Herbal medicine, botanical medicine, or phytotherapy are terms used to describe the science of using plant-based materials to treat specific symptoms or diseases. The term covers everything from medicinal plants with extremely powerful actions like digitalis (Digitalis lanata and Digitalis purpura) to those with mild actions like peppermint (Metha x piperita). Babylon (ca. 2600 B.C.), often thought of as the cradle of civilization, provides the earliest known record of medicinal plant use. Medical texts on clay tablets have recorded symptoms of illness and recommended prescriptions of plants like cedar, cypress, myrrh and licorice for use. These formulations spread from the Tigris and Euphrates basins and influenced botanical pharmacy for many centuries. Later Galen (130-200 A.D.), physician to Marcus Aurelius in Rome, developed elaborate compounding formulas which used substances like opium, hyocyamus, and grape juice.
These ideas for mixing, extracting and refining combination drugs carried over into the eighteenth century and have their counterparts in compounding done in todays retail pharmacies. Through time, the isolation of specific chemical compounds changed mans relationship to the use of medicinal plants and their value. In olden times, plants were valued for the many compounds contained in the entire plant.
As it became easier to isolate specific compounds from botanical sources less emphasis was placed on the medicinal use of the plants as a whole. Instead, pharmacists, physicians and chemists in the Western world directed their efforts towards producing active principles from plants which could be studied in the same way as clearly definable chemical compounds. In this manner the mode of action of many old medicinal plants was learned. One of the first examples of this was in 1816 when Friedrich Wilhelm Serturner, a young German apothecary, was able to isolate morphine a wonderful pain killer from the opium plant (Papaver somniferum) which had been used for centuries in China, Europe and Persia.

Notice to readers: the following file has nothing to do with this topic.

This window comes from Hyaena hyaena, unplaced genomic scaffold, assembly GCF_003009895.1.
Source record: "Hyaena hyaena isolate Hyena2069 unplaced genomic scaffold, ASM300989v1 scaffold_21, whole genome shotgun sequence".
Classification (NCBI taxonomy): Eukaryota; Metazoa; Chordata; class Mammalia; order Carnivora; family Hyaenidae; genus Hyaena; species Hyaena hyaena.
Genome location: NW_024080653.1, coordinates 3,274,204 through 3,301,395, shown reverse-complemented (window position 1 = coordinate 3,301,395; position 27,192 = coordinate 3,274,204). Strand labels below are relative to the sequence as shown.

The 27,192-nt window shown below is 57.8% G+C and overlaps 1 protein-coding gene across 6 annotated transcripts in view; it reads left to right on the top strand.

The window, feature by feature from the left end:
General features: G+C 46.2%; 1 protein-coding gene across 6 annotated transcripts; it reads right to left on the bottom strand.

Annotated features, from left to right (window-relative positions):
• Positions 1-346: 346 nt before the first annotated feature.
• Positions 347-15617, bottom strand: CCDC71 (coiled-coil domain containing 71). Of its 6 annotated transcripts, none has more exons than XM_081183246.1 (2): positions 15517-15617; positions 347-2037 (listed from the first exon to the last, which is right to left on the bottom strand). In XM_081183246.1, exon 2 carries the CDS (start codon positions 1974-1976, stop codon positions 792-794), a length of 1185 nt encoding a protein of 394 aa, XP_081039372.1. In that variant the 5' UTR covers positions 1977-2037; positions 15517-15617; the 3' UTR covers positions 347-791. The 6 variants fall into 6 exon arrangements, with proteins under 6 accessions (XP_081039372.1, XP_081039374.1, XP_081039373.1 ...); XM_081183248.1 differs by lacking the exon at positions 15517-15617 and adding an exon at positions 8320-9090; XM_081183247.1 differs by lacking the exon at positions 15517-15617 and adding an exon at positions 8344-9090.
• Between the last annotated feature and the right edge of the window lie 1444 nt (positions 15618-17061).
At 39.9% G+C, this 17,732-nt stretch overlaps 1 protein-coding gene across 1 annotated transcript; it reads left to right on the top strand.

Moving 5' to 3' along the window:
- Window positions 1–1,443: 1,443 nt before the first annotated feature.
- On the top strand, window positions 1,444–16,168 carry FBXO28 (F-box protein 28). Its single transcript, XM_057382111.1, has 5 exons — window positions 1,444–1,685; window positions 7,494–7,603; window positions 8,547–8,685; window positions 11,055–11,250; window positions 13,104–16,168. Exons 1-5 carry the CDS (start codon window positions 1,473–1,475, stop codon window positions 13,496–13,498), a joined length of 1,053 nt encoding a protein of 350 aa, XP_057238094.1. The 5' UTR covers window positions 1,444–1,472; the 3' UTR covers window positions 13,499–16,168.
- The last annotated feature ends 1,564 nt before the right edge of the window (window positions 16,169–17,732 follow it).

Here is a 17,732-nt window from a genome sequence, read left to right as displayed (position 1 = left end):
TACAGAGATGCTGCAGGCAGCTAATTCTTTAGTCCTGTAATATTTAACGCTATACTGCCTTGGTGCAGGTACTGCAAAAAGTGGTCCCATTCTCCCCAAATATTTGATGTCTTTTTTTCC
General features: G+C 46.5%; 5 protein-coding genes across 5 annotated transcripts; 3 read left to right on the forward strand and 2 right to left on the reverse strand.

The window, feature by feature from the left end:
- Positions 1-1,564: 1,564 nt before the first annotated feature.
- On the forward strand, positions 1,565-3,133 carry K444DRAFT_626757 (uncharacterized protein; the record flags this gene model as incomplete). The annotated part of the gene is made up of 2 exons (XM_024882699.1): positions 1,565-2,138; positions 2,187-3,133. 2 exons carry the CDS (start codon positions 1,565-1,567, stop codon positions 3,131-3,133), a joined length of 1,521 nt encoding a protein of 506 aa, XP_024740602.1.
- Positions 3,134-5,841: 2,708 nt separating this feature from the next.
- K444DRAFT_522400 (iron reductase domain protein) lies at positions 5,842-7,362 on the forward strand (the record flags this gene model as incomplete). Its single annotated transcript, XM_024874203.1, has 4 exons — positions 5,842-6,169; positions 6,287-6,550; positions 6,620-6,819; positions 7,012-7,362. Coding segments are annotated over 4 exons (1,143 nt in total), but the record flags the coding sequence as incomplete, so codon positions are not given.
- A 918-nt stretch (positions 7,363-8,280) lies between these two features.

Around the end of the second world war, the field of chemistry made exponential advances in the ability to isolate and synthesize single plant compounds. Use of plants for medicinal purposes based on long-standing empirical medical experience came to be considered old fashioned. Simple herbal remedies became forgotten. As time passed, medical schools ceased to include much about herbal preparations in their pharmaceutical curricula. A small group of healthcare practitioners retained the use of whole plants and plant extracts in their practices. Practitioners included in this group were herbalists, naturopaths, eclectic physicians and traditional healers (Chinese medicine, Ayurvedic medicine etc).
Beginning in the 1960s, there was a resurgence of interest in the use of whole plant parts for medicinal use in the U.S. Much of this interest was derived from enormous consumer interest. Today billions of dollars are spent over the counter on herbal products. Clinical studies demonstrating the effectiveness of these products have been produced but mostly outside of the U.S. The bulk of many clinical studies have occurred in Asia and Europe. With the formation of the National Center for Complementary and Alternative Medicine opportunities to evaluate botanical preparations in larger studies are developing and academic centers in the U.S. are participating in increasing numbers.
The Continuum Center for Health and Healing is committed to participating in this effort as well. Many of the faculty have been teaching medical residents and physicians about the use of medicinal plants in medical practice in various courses and seminars.